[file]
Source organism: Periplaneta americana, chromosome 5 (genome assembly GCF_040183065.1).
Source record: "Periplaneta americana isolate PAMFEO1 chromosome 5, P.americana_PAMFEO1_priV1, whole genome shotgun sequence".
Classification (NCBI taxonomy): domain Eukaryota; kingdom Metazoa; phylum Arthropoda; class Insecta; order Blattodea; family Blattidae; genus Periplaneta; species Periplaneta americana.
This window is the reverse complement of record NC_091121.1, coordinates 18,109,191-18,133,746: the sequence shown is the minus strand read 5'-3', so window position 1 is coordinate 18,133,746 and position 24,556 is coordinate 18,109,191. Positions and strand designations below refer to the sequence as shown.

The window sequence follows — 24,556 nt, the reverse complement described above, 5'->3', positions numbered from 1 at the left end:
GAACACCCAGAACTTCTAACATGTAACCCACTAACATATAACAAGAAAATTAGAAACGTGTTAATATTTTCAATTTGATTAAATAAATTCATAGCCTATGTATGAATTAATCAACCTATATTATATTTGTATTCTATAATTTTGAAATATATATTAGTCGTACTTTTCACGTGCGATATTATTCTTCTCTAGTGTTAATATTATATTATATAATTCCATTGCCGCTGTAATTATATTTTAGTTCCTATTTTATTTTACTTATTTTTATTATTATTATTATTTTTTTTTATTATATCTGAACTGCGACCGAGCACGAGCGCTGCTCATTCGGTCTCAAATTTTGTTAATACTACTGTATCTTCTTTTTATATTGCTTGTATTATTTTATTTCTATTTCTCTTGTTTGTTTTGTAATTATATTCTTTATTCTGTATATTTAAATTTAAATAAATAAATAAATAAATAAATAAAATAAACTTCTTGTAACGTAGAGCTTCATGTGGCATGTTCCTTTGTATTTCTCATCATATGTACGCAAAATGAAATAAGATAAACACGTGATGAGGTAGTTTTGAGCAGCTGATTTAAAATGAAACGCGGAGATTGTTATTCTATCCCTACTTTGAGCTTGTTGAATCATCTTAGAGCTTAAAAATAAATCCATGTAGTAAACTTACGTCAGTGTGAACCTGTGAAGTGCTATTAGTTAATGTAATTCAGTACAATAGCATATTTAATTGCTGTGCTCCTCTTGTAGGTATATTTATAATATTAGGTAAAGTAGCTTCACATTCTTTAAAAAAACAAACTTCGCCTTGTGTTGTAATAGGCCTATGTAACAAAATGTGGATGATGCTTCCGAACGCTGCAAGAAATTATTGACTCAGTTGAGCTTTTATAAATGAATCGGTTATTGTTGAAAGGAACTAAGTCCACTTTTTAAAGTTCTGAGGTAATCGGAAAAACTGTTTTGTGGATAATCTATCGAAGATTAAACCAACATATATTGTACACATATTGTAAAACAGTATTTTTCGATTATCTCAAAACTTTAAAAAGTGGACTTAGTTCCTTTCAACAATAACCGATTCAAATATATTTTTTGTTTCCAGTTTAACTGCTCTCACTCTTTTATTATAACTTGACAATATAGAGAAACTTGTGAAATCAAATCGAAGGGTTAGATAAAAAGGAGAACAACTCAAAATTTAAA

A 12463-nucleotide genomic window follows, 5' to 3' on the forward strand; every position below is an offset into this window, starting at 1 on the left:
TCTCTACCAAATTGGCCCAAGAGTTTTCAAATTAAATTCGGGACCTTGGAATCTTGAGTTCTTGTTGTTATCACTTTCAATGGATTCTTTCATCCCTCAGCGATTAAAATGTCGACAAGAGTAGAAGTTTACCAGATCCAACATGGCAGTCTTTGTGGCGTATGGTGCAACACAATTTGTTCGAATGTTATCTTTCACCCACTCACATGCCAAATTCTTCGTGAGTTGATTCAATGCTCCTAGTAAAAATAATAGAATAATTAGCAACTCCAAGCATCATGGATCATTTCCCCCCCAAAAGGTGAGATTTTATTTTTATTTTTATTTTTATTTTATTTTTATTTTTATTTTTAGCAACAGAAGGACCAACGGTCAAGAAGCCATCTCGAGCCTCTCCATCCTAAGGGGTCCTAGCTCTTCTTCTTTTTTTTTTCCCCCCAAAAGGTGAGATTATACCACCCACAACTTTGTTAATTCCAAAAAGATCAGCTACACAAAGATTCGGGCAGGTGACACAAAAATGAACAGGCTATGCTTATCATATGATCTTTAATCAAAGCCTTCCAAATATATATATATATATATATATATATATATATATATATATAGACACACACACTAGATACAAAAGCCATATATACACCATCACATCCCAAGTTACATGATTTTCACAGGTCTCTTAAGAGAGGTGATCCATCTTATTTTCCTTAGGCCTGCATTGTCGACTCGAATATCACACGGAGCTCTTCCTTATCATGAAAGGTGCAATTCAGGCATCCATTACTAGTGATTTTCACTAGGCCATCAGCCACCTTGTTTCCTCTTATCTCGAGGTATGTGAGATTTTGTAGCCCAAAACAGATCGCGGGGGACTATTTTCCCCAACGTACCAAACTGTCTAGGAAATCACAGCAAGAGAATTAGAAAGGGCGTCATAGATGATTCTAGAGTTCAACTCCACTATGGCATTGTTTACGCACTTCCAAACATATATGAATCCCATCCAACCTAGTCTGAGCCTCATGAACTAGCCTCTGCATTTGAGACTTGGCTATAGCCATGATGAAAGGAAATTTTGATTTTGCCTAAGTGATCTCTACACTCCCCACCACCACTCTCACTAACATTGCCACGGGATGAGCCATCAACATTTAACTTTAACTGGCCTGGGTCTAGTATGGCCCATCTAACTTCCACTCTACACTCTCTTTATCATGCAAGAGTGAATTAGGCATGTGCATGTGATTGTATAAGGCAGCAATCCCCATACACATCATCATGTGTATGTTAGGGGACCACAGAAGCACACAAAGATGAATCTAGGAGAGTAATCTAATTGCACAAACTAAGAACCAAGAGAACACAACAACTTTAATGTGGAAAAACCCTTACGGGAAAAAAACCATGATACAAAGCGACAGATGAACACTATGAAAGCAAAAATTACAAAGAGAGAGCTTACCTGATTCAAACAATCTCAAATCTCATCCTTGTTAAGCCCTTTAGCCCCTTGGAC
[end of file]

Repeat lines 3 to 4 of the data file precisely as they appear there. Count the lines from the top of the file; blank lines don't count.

Classification (NCBI taxonomy): domain Eukaryota; kingdom Metazoa; phylum Arthropoda; class Insecta; order Blattodea; family Blattidae; genus Periplaneta; species Periplaneta americana.
This window is the reverse complement of record NC_091121.1, coordinates 18,109,191-18,133,746: the sequence shown is the minus strand read 5'-3', so window position 1 is coordinate 18,133,746 and position 24,556 is coordinate 18,109,191. Positions and strand designations below refer to the sequence as shown.